Since I mentioned the wide release film that would conquer the weekend’s box office last week, Friday, I might try again this week: Twilight: New Moon. Ugh, since it’s the lead, there’s a pic of it, but, again, I ain’t seeing it.
Need I say why? I expect it to be just a contrived teen melodrama dressed up with the mythos of such archetypical characters of vampires and lycanthropes (not that all those movies are bad, it’s just a watered down version for the romance novel crowds). The worst part about it is that this new Twilight Movie is it helmed by the Hollywood hack Chris Weitz, who, along with his writers, offer the blind idealization of Hollywood’s interpretation of teenage life. It’s ironic that the first film’s director, Catherine Hardwicke, made her mark directing Thirteen, a movie about the complicated relationship between a young teen and her wannabe-cool-but-ultimately-messed-up mother. She just so happened to have co-written that movie with then 15-year-old Nikki Reed, an actress in the two Twilight movies.
As a matter of fact, none of the wide release movies this week appeal to me. The Blind Side, looks like another schmaltzy underdog sports story that doubles as a star-vehicle for Sandra Bullock. I’d expect to be a predictable torture, which is what I hate most about those kinds of movies. I take no pleasure in watching a movie where I know exactly how a story will not only turn out but how it will develop.
Then there’s Planet 51, which (by the trailer that I had to endure too many times to count alone) I can tell is just another CGI excuse to condescend to children. Dumb CGI movies like these (the last one I actually made it to the theater to watch was Shrek 2) insult the intelligence of children. What’s worse is that many of those children have not developed the aesthetic sensibility to know this. It’s crap filmmaking serendipitously designed to indoctrinate young minds to want to watch simple-minded Hollywood crap. As if this writing, the flick is dropping hard on the Tomato meter (at 15% as of this writing).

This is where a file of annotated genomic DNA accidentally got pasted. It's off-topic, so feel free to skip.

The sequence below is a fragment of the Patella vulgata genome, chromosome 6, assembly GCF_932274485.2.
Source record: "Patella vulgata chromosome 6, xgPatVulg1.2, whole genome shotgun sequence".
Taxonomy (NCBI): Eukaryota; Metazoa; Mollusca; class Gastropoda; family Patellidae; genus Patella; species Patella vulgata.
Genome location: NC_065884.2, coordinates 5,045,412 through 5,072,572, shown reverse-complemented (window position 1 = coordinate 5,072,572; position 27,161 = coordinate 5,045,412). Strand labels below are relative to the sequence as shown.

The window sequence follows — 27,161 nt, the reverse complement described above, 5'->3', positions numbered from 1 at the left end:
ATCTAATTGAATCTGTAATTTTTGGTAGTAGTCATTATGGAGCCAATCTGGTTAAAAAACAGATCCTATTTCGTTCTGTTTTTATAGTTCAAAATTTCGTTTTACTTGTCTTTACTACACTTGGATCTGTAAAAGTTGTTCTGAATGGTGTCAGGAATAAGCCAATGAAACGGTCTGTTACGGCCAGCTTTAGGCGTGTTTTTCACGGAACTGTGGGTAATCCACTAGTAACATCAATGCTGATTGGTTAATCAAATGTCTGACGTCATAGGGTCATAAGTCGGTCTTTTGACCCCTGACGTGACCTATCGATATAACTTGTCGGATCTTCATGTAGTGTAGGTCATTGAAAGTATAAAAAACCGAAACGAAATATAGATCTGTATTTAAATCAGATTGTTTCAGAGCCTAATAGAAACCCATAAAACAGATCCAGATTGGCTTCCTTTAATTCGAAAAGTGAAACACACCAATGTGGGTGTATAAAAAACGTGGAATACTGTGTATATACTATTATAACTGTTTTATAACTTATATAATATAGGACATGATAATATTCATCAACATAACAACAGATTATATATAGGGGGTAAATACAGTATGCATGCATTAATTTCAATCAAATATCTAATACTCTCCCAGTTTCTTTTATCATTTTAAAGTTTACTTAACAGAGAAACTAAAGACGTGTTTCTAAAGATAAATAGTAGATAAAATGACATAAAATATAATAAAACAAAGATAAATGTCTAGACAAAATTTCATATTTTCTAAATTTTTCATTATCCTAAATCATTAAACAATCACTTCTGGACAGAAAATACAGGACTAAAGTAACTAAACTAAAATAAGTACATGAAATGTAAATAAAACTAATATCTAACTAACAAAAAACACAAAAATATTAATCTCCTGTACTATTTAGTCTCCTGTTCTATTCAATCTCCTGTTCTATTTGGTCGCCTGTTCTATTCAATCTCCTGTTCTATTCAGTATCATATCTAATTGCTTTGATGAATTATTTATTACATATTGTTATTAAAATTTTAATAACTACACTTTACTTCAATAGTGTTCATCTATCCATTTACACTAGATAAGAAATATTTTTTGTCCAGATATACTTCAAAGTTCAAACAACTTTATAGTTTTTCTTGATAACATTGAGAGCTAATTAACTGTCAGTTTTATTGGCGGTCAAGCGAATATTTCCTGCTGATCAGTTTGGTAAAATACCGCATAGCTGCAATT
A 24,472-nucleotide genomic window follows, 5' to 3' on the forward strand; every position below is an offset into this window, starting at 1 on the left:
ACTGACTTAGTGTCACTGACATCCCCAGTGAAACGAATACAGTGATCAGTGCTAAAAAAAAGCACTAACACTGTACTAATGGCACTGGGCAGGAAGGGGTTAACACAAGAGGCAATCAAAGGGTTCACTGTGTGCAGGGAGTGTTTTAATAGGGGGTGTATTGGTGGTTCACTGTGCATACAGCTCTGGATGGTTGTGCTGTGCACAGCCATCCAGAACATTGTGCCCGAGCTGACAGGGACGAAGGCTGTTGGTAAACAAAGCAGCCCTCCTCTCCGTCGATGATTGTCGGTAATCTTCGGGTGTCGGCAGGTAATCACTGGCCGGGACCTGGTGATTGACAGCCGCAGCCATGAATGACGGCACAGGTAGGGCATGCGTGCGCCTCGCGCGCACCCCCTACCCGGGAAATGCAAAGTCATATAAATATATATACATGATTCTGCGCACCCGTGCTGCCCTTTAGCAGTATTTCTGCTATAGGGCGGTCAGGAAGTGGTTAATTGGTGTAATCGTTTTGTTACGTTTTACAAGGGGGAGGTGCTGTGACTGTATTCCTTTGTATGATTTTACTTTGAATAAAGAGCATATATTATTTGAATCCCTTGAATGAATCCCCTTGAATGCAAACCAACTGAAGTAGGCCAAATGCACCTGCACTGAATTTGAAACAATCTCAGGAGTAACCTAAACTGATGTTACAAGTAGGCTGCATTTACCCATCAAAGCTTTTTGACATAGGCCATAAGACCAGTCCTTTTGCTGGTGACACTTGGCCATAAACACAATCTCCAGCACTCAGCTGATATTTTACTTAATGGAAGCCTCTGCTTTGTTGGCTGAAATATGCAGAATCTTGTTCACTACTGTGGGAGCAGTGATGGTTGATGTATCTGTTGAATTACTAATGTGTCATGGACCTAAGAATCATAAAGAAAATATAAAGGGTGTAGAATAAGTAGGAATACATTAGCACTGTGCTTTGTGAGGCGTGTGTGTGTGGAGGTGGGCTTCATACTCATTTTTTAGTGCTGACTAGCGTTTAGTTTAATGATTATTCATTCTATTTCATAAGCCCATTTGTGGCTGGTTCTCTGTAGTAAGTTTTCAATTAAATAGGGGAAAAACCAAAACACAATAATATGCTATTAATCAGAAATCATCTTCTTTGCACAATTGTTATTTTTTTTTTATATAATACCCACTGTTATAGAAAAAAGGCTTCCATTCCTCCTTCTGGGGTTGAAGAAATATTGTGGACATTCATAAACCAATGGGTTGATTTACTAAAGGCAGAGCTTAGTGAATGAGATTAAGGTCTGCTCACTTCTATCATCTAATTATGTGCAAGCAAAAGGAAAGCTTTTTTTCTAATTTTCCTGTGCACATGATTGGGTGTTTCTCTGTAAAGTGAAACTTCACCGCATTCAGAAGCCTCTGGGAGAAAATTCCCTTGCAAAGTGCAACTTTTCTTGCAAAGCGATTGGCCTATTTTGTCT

Planet 51’s “ingenious” idea to depict a human astronaut as an alien in an alternate planet stuck in the nostalgia of 50s American culture is just an excuse to retell the same old stupid jokes through some simple-minded twist in telling the story. One of the great similar animated sci-fi films of the last century is the French-Czech production Fantastic Planet, which, at least according to the experience shared by one of my film-loving friends, would blow the minds of any child headed to boost Planet 51 at least to number two at the BO this weekend. Watch the opening scene here:
This friend, when much older, told me about receiving a video tape of this movie and recalling, as a child, how it so disturbed him, as well it should have.Imagine humans on some strange planet whose dominant humanoid inhabitants are actually so large, that a human fits in the palm of its hand. These creatures then treat them either as pets or trivially toy with them in the wild as humans do in the real word with ants and flies. It was presented then as a criticism of the oppressive communist regime that then rules Czechoslovakia.
Before I digress more, let me just say Fantastic Planet is one of the greatest sci-fi films of the 20th Century, and deserves a look if you have not seen it.
There are interesting movies coming out this week, at least in limited release. Master Spanish filmmaker Pedro Almodovar is set to release his second consecutive movie starring Penelope Cruz, Broken Embraces, a combination that resulted in one of his best ever films, 2007’s Volver.
Then there is my favorite German filmmaker currently working Werner Herzog, who
has his second Hollywood film coming out (after the Christian Bale-starrer
Rescue Dawn): Bad Lieutenant: Port of Call New Orleans of a bad cop to the Nth power, Bad Lieutenant, starring Harvey Keitel. I’d even be keen on seeing what sounds like a nice departure for John Woo. Red Cliff is set in China during the rule of the Han Dynasty.
OK, so two predictions for this weekend’s BO: New Moon, of course, number one, and Planet 51, number 2. Hey, if anyone plans to see them let me know and what merits you might actually find in them…
In the meantime I am left to hunt out Almodovar’s and Herzog’s new releases… Anyone know where they’re playing in Miami?